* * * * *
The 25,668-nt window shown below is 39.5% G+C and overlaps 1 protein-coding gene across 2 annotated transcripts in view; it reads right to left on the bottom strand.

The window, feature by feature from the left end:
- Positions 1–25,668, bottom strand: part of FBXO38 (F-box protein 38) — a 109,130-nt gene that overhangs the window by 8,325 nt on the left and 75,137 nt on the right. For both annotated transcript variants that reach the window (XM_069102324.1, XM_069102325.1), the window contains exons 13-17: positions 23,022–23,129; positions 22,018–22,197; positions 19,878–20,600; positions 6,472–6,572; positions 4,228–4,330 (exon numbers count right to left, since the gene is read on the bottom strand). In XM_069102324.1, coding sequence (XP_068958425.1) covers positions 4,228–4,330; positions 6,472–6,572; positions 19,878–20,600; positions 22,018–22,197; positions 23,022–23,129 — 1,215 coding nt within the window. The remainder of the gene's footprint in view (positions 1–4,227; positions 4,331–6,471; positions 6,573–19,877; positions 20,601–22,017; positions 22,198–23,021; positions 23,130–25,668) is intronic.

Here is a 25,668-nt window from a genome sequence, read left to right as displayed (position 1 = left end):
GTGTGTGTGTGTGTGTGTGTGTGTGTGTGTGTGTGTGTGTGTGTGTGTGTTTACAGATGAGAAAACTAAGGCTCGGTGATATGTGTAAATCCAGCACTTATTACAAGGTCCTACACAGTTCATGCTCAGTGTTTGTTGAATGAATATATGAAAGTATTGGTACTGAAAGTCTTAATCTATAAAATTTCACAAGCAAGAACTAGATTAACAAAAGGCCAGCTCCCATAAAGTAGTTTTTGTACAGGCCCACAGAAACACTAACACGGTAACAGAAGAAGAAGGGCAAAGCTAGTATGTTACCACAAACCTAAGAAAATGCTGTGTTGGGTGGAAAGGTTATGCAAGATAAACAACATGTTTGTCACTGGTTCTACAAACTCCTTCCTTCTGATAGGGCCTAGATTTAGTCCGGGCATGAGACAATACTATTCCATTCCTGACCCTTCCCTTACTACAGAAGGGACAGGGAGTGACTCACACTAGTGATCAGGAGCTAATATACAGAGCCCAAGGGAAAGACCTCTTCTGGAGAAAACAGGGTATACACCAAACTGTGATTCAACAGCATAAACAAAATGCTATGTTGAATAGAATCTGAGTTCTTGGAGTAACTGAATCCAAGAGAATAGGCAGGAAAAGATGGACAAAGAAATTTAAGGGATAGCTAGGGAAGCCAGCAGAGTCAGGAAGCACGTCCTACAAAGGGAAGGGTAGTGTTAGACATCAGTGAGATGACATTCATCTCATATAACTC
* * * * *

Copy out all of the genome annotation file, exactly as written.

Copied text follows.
The 25,668-nt window shown below is 39.5% G+C and overlaps 1 protein-coding gene across 2 annotated transcripts in view; it reads right to left on the bottom strand.

The window, feature by feature from the left end:
- Positions 1–25,668, bottom strand: part of FBXO38 (F-box protein 38) — a 109,130-nt gene that overhangs the window by 8,325 nt on the left and 75,137 nt on the right. For both annotated transcript variants that reach the window (XM_069102324.1, XM_069102325.1), the window contains exons 13-17: positions 23,022–23,129; positions 22,018–22,197; positions 19,878–20,600; positions 6,472–6,572; positions 4,228–4,330 (exon numbers count right to left, since the gene is read on the bottom strand). In XM_069102324.1, coding sequence (XP_068958425.1) covers positions 4,228–4,330; positions 6,472–6,572; positions 19,878–20,600; positions 22,018–22,197; positions 23,022–23,129 — 1,215 coding nt within the window. The remainder of the gene's footprint in view (positions 1–4,227; positions 4,331–6,471; positions 6,573–19,877; positions 20,601–22,017; positions 22,198–23,021; positions 23,130–25,668) is intronic.

Here is a 25,668-nt window from a genome sequence, read left to right as displayed (position 1 = left end):
GTGTGTGTGTGTGTGTGTGTGTGTGTGTGTGTGTGTGTGTGTGTGTGTGTTTACAGATGAGAAAACTAAGGCTCGGTGATATGTGTAAATCCAGCACTTATTACAAGGTCCTACACAGTTCATGCTCAGTGTTTGTTGAATGAATATATGAAAGTATTGGTACTGAAAGTCTTAATCTATAAAATTTCACAAGCAAGAACTAGATTAACAAAAGGCCAGCTCCCATAAAGTAGTTTTTGTACAGGCCCACAGAAACACTAACACGGTAACAGAAGAAGAAGGGCAAAGCTAGTATGTTACCACAAACCTAAGAAAATGCTGTGTTGGGTGGAAAGGTTATGCAAGATAAACAACATGTTTGTCACTGGTTCTACAAACTCCTTCCTTCTGATAGGGCCTAGATTTAGTCCGGGCATGAGACAATACTATTCCATTCCTGACCCTTCCCTTACTACAGAAGGGACAGGGAGTGACTCACACTAGTGATCAGGAGCTAATATACAGAGCCCAAGGGAAAGACCTCTTCTGGAGAAAACAGGGTATACACCAAACTGTGATTCAACAGCATAAACAAAATGCTATGTTGAATAGAATCTGAGTTCTTGGAGTAACTGAATCCAAGAGAATAGGCAGGAAAAGATGGACAAAGAAATTTAAGGGATAGCTAGGGAAGCCAGCAGAGTCAGGAAGCACGTCCTACAAAGGGAAGGGTAGTGTTAGACATCAGTGAGATGACATTCATCTCATATAACTC